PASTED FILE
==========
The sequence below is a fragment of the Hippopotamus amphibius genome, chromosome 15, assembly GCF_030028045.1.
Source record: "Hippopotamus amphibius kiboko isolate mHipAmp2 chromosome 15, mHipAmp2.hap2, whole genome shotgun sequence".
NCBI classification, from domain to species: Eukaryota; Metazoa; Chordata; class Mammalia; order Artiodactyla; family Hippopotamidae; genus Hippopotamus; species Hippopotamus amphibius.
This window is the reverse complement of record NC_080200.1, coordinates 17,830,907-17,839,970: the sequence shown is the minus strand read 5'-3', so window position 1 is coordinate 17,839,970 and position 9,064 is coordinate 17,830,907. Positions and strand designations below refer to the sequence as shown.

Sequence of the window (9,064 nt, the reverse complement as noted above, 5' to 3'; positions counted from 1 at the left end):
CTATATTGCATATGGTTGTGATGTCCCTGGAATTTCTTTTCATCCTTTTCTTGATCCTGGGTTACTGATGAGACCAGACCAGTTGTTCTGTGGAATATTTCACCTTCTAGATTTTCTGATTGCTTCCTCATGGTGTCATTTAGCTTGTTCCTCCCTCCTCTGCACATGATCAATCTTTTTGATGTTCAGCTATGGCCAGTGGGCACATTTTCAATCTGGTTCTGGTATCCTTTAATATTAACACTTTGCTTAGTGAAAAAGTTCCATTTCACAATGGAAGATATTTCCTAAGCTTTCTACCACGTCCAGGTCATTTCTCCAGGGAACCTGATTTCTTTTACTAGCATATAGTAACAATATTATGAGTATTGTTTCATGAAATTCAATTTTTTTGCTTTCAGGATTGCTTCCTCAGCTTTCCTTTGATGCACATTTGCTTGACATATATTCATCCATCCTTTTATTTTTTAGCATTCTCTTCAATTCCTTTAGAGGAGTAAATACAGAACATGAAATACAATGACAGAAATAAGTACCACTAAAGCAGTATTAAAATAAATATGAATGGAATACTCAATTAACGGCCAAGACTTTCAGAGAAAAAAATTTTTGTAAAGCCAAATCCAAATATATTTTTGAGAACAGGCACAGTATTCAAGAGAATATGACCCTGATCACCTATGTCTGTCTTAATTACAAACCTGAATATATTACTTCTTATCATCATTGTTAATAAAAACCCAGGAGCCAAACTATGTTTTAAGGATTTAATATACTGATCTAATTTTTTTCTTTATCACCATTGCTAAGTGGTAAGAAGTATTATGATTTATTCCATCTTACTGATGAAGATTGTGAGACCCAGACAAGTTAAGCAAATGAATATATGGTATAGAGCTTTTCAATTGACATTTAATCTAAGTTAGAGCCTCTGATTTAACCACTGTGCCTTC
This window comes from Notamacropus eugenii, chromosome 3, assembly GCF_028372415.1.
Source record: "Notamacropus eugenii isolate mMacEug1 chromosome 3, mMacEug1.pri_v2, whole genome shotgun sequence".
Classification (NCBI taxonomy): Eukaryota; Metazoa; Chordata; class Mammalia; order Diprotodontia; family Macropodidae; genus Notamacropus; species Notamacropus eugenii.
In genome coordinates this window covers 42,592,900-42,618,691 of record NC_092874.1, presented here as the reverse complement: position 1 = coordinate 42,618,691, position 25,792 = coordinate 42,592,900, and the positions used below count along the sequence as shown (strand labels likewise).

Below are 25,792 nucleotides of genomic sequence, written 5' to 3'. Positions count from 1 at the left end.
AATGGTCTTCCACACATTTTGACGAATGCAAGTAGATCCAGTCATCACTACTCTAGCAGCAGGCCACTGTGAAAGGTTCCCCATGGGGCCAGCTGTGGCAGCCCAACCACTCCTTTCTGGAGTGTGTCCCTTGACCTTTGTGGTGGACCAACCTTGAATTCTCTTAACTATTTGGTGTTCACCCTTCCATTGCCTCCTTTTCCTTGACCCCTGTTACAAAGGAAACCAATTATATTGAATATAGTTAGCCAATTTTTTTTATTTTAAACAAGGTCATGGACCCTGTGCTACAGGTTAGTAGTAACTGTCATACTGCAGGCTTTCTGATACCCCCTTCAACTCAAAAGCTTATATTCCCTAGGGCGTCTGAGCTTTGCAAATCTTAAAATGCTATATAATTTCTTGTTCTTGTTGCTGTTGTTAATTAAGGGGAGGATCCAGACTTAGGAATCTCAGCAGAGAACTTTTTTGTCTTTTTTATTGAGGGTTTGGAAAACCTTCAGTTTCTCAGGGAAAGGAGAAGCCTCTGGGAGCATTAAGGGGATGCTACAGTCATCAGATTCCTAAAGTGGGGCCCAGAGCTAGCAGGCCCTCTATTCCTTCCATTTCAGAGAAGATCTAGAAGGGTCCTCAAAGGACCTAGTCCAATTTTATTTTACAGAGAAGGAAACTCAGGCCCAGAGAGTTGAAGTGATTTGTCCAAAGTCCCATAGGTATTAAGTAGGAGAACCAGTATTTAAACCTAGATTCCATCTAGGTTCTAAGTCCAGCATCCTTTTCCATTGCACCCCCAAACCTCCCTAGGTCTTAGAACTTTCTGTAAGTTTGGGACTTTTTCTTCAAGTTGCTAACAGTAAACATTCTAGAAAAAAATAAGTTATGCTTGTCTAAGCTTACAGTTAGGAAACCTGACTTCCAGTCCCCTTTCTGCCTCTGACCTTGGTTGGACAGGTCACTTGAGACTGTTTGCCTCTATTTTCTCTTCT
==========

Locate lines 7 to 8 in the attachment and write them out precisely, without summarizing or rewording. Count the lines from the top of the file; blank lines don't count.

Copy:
This window comes from Notamacropus eugenii, chromosome 3, assembly GCF_028372415.1.
Source record: "Notamacropus eugenii isolate mMacEug1 chromosome 3, mMacEug1.pri_v2, whole genome shotgun sequence".